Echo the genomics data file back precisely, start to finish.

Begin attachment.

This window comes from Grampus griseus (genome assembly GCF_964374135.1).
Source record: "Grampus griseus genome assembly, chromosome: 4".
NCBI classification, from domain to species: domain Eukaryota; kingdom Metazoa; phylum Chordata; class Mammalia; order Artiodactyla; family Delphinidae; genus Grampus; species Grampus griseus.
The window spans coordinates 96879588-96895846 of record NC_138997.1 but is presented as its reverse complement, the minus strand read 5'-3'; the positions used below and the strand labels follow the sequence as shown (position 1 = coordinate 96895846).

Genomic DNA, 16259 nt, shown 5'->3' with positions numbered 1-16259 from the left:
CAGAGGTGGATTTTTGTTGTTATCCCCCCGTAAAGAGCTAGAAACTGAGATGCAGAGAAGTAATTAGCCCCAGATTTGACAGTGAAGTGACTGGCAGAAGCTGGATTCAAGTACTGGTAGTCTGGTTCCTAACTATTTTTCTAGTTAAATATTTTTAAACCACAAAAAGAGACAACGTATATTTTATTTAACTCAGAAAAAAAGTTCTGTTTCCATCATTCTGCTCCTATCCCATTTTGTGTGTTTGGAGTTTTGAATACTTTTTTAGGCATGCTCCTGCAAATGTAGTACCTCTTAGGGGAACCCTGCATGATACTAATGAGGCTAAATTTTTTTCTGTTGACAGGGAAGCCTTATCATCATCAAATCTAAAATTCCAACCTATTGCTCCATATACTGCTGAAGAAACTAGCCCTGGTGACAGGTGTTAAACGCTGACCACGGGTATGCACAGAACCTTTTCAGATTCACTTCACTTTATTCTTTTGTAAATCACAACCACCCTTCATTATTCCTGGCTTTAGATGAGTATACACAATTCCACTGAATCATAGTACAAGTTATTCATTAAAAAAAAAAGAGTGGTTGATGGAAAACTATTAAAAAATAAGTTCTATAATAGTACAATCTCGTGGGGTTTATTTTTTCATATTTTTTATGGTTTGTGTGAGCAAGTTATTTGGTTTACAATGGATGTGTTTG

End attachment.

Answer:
This window comes from Grampus griseus (genome assembly GCF_964374135.1).
Source record: "Grampus griseus genome assembly, chromosome: 4".
NCBI classification, from domain to species: domain Eukaryota; kingdom Metazoa; phylum Chordata; class Mammalia; order Artiodactyla; family Delphinidae; genus Grampus; species Grampus griseus.
The window spans coordinates 96879588-96895846 of record NC_138997.1 but is presented as its reverse complement, the minus strand read 5'-3'; the positions used below and the strand labels follow the sequence as shown (position 1 = coordinate 96895846).

Genomic DNA, 16259 nt, shown 5'->3' with positions numbered 1-16259 from the left:
CAGAGGTGGATTTTTGTTGTTATCCCCCCGTAAAGAGCTAGAAACTGAGATGCAGAGAAGTAATTAGCCCCAGATTTGACAGTGAAGTGACTGGCAGAAGCTGGATTCAAGTACTGGTAGTCTGGTTCCTAACTATTTTTCTAGTTAAATATTTTTAAACCACAAAAAGAGACAACGTATATTTTATTTAACTCAGAAAAAAAGTTCTGTTTCCATCATTCTGCTCCTATCCCATTTTGTGTGTTTGGAGTTTTGAATACTTTTTTAGGCATGCTCCTGCAAATGTAGTACCTCTTAGGGGAACCCTGCATGATACTAATGAGGCTAAATTTTTTTCTGTTGACAGGGAAGCCTTATCATCATCAAATCTAAAATTCCAACCTATTGCTCCATATACTGCTGAAGAAACTAGCCCTGGTGACAGGTGTTAAACGCTGACCACGGGTATGCACAGAACCTTTTCAGATTCACTTCACTTTATTCTTTTGTAAATCACAACCACCCTTCATTATTCCTGGCTTTAGATGAGTATACACAATTCCACTGAATCATAGTACAAGTTATTCATTAAAAAAAAAAGAGTGGTTGATGGAAAACTATTAAAAAATAAGTTCTATAATAGTACAATCTCGTGGGGTTTATTTTTTCATATTTTTTATGGTTTGTGTGAGCAAGTTATTTGGTTTACAATGGATGTGTTTG